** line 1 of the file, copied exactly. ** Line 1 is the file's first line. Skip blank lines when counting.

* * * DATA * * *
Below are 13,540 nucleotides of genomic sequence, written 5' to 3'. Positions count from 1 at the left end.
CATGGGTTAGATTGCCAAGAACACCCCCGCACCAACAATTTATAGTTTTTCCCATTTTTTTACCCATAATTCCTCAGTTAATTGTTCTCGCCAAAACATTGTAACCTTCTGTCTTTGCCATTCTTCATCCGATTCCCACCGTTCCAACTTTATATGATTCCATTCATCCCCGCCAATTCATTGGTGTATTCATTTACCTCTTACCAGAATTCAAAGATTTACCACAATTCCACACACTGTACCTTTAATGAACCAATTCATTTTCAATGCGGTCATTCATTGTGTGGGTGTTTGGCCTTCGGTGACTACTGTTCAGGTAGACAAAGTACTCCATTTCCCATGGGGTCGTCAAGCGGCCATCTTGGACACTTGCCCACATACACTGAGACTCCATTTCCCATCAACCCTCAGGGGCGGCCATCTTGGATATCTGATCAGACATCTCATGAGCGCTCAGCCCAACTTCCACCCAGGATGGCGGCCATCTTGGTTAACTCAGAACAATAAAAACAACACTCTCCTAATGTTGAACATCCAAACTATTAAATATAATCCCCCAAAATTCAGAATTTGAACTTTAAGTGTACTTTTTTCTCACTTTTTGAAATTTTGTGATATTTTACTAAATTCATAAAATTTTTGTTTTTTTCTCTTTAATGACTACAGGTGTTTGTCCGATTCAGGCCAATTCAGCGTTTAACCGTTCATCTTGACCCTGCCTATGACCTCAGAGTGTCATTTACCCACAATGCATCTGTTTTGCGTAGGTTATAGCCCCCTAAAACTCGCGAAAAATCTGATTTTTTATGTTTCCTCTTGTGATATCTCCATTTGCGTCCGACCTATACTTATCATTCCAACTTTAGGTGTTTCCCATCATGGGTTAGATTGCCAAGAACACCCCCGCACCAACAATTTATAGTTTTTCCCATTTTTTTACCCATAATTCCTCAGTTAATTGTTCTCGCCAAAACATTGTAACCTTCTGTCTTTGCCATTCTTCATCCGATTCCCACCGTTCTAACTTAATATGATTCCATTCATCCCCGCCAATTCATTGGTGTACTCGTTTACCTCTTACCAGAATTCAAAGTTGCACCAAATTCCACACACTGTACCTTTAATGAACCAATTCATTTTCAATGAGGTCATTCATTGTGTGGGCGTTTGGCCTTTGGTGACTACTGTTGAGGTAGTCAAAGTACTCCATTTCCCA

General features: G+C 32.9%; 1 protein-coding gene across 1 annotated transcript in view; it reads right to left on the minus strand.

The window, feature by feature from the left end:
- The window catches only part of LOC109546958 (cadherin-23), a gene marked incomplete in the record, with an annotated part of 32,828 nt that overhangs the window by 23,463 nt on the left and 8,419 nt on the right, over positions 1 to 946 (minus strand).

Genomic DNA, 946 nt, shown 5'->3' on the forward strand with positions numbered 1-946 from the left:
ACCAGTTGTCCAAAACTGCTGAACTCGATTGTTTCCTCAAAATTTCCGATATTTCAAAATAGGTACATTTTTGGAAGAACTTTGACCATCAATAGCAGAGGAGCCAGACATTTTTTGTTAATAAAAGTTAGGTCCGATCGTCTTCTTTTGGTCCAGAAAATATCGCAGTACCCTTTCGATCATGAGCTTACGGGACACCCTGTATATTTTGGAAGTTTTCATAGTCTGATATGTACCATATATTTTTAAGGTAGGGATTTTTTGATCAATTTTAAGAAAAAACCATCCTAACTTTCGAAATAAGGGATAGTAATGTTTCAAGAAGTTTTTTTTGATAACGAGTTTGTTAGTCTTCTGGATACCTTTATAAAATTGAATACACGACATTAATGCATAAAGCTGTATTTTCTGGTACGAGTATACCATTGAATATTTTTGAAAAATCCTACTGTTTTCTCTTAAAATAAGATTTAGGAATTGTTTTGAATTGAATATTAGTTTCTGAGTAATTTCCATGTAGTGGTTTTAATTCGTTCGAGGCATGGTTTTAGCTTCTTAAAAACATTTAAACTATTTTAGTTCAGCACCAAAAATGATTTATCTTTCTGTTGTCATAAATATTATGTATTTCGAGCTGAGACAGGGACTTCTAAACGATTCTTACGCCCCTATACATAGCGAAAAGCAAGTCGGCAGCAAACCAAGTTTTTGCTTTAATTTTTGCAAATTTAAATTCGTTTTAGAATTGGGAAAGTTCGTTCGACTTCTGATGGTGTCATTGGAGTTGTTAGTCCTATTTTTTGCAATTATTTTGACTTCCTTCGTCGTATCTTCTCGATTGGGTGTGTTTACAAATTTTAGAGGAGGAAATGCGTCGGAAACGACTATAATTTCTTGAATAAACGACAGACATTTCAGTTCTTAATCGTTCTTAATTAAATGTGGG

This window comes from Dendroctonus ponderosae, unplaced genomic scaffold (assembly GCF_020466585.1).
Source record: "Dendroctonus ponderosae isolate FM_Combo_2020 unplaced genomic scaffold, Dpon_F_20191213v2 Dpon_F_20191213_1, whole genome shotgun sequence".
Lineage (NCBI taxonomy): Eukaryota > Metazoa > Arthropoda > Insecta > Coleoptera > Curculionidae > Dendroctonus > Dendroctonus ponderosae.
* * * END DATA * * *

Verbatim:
Below are 13,540 nucleotides of genomic sequence, written 5' to 3'. Positions count from 1 at the left end.